I really felt like the romance between Blake and Lin Su was pretty weak. Other than them sharing a mutual physical attraction, which isn't even that strong, and Blake coming to Lin Su's rescue following the break-in, not much of a romantic nature occurs for a very long time. They feel more like just friends and not necessarily close friends either. Therefore, his brotherly kiss on the forehead and gentle touch of her arm, which is the only physical contact they share until 2/3 of the way into the book, kind of felt like it came from out of nowhere. They don't kiss or hug or even share much anything of a personal nature about themselves with one another, which would have made me believe in their budding romance, until over 240 pages into the book. Part of the problem for me is that despite being told that they're attracted to one another, there's precious little description of the other's attributes that they find attractive. Lin Su considers Blake's sexy physique once or twice, but I don't recall him thinking much of anything about her except that she kind of irritated him a little and that she was overprotective of Charlie. By contrast, when his trainer, Gretchen, comes to town, he immediately describes her sexy body in his introspections, even though it later becomes clear that he's no longer interested in her as a lover anymore. This really bothered me, because up to that point I don't recall him ever thinking about Lin Su in that way, so at least for a brief time, it felt like he was more attracted to Gretchen than Lin Su. Another part of the problem was that on the rare occasions Blake and Lin Su actually do think about each other, it's only when the other one isn't around rather than in the moment, when it would've had greater impact on building the romantic connection. They don't really long for each other much when the other one isn't around either. I really hate to say it about a seasoned author like Robyn Carr, but Blake and Lin Su's attraction was definitely a case of telling not showing. For most of the story, they simply felt like friends who kind of liked each other. When they started getting a little closer, it was better, but when Lin Su broke up with Blake over something that was such an overreaction, I couldn't help feeling like they didn't have much to start with. Then she does a one-eighty a few days later. All of this took place in the last few pages of the book and none of it contained the depth of insight needed for me to understand it. So ultimately, I'm glad Blake and Lin Su got their happy ending, but I just wasn't really feeling the connection between them for most of the story.
Where I felt Wildest Dreams excelled was in it's secondary character relationships. I loved Charlie. He's very smart and mature for his age, and I think he handled his mom's freak-outs quite well. He's obviously the type of kid for whom a little encouragement goes a long way. He just needed a little more freedom to explore his own interests and the things that were meaningful to him outside of his mom's influence. We get some more of Winnie and her family. She's a character who has slowly grown on me. In this book, her disease progresses a little more and she has to come to terms with additional limitations, but not before she insists on making a trip to Hawaii with Mikhail, Lin Su, and Charlie to see first-hand Blake's performance in the Iron Man triathlon. The three pregnant friends, Grace, Iris, and Payton, all give birth. Seth's parents, Norm and Gwen, finally reach a breaking point in their forty+ year marriage that stirs up a bit of trouble for Iris and Seth. Troy is there in the background, looking out for Grace and Winnie and helping with Charlie's training. And Grace hires a new assistant for her flower shop. As is typical for Robyn Carr's books, there's a lot going on in between the main couple's scenes that helps to build the town as a whole.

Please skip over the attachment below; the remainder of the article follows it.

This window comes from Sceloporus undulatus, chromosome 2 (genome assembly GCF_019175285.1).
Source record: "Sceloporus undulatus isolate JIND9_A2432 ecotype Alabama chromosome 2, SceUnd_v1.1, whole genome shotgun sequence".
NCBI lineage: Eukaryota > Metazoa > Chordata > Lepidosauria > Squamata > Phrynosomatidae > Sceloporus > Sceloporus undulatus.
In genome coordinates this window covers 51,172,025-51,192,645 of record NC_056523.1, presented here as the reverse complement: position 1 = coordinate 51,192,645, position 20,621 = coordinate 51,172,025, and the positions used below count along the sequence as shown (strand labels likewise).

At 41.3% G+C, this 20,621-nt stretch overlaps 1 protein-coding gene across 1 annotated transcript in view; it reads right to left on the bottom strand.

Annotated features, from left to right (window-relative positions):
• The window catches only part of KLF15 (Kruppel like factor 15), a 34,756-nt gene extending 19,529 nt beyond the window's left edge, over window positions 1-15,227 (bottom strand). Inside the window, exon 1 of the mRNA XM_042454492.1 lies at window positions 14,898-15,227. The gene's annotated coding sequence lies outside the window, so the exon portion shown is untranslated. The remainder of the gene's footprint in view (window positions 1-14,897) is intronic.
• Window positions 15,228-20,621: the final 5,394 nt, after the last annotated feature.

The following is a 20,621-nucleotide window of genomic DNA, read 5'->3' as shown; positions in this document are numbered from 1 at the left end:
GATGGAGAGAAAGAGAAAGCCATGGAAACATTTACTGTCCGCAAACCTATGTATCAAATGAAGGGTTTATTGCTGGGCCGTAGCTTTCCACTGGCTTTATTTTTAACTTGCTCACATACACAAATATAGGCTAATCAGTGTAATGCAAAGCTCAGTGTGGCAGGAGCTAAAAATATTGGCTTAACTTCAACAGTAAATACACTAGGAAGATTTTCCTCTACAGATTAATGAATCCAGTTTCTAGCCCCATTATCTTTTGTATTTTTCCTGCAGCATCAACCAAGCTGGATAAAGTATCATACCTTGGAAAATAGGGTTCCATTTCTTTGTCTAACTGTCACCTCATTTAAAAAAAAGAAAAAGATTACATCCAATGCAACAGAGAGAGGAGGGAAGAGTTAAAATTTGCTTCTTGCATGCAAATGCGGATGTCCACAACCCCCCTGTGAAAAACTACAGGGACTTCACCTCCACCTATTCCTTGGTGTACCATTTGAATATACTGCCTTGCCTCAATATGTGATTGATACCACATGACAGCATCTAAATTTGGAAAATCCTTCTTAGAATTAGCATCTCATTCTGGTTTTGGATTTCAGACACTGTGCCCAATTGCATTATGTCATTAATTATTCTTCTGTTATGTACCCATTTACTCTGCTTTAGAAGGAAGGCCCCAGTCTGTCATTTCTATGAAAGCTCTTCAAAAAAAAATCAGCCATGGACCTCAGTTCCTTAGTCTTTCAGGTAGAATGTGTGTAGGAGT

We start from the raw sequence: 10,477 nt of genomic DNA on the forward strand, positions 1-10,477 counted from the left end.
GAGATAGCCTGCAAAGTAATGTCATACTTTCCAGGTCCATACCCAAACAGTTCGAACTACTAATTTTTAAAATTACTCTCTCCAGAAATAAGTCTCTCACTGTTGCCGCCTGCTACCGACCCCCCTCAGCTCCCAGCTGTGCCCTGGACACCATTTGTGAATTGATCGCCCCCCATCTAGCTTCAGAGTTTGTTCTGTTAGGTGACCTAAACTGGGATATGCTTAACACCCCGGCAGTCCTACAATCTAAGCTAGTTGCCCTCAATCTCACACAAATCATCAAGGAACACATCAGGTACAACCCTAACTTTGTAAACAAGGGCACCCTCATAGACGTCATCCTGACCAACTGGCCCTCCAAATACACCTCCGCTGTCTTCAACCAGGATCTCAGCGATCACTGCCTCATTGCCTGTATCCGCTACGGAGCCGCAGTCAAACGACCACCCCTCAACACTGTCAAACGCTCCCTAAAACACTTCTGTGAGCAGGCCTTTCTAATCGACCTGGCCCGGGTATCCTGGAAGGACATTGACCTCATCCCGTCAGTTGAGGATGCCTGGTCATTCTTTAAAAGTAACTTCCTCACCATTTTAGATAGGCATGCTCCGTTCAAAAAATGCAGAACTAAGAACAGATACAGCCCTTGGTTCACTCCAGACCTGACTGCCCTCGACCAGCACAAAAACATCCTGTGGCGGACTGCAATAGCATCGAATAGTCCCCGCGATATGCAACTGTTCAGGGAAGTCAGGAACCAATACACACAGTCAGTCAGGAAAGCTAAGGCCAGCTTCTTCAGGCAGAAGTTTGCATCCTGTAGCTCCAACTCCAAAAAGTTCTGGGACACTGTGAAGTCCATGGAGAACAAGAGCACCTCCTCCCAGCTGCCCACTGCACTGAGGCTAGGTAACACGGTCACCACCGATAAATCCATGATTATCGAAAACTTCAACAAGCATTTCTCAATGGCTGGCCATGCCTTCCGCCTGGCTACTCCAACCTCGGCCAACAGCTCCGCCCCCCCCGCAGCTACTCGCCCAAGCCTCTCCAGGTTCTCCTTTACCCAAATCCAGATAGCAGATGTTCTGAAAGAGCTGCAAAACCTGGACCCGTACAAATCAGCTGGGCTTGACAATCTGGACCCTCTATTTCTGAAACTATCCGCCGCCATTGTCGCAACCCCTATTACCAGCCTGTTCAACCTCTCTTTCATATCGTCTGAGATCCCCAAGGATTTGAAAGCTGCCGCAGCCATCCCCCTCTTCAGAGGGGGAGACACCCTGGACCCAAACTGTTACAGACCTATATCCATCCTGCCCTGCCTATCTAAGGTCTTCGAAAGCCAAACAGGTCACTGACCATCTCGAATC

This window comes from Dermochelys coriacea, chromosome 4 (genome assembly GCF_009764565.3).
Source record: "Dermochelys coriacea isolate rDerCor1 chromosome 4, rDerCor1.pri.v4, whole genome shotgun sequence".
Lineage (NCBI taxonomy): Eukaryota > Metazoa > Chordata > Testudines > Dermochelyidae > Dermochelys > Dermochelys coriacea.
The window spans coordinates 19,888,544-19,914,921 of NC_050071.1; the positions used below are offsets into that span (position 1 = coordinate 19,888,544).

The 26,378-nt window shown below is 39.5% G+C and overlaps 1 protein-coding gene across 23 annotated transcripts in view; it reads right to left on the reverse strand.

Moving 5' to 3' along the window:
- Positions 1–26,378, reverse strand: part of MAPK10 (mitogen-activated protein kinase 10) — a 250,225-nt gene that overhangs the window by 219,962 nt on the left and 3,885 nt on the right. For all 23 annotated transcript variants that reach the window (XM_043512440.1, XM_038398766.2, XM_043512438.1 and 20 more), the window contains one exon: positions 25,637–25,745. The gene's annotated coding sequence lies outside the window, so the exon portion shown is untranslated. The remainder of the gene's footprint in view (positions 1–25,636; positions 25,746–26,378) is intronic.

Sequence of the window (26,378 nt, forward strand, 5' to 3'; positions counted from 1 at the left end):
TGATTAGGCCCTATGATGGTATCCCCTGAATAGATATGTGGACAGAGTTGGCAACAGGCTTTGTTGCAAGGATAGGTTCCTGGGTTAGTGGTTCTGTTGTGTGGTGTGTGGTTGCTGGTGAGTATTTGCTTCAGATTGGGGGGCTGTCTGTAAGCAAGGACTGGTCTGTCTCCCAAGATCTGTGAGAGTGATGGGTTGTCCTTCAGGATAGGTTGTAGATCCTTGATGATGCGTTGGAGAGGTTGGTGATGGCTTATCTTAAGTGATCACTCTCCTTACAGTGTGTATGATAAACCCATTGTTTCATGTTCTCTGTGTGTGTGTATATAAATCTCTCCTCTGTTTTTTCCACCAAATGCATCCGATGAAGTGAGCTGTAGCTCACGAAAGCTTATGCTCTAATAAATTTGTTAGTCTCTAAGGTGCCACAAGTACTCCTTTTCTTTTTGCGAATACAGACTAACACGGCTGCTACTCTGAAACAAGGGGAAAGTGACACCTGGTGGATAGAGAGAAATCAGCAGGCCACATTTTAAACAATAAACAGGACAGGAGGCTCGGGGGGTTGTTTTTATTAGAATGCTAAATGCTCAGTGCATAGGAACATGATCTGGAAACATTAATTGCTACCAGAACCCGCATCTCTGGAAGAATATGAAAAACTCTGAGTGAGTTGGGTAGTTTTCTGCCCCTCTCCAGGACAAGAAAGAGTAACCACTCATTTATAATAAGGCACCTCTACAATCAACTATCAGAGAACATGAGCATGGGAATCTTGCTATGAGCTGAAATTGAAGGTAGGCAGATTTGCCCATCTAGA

Even though Wildest Dreams didn't make it to my Robyn Carr favorites list, it was a generally enjoyable comfort read. I don't know if this is it for Thunder Point or not. In some ways, it felt like this was a wrap-up book. The author tied up a lot of loose ends and didn't really leave anything this time that made me think, Oh, I can't wait to find out more of what happens with this character or situation. In fact, there were no new characters introduced who seemed to be viable candidates for hero or heroine in future books of the series, so I'm not sure where things will go from here. I also saw in Ms. Carr's last email letter that she has an upcoming new series. If this is the end of Thunder Point, then I suppose I can live with that. The way things wrapped up, I can see the residents of this little beach-side town continuing on with their lives there indefinitely, and like I said before, there wasn't really anything left hanging. However, if Ms. Carr chooses to write more, I'll certainly be there to read them.
Note: I received an ARC copy of this book from the author's publicist in exchange for an honest review.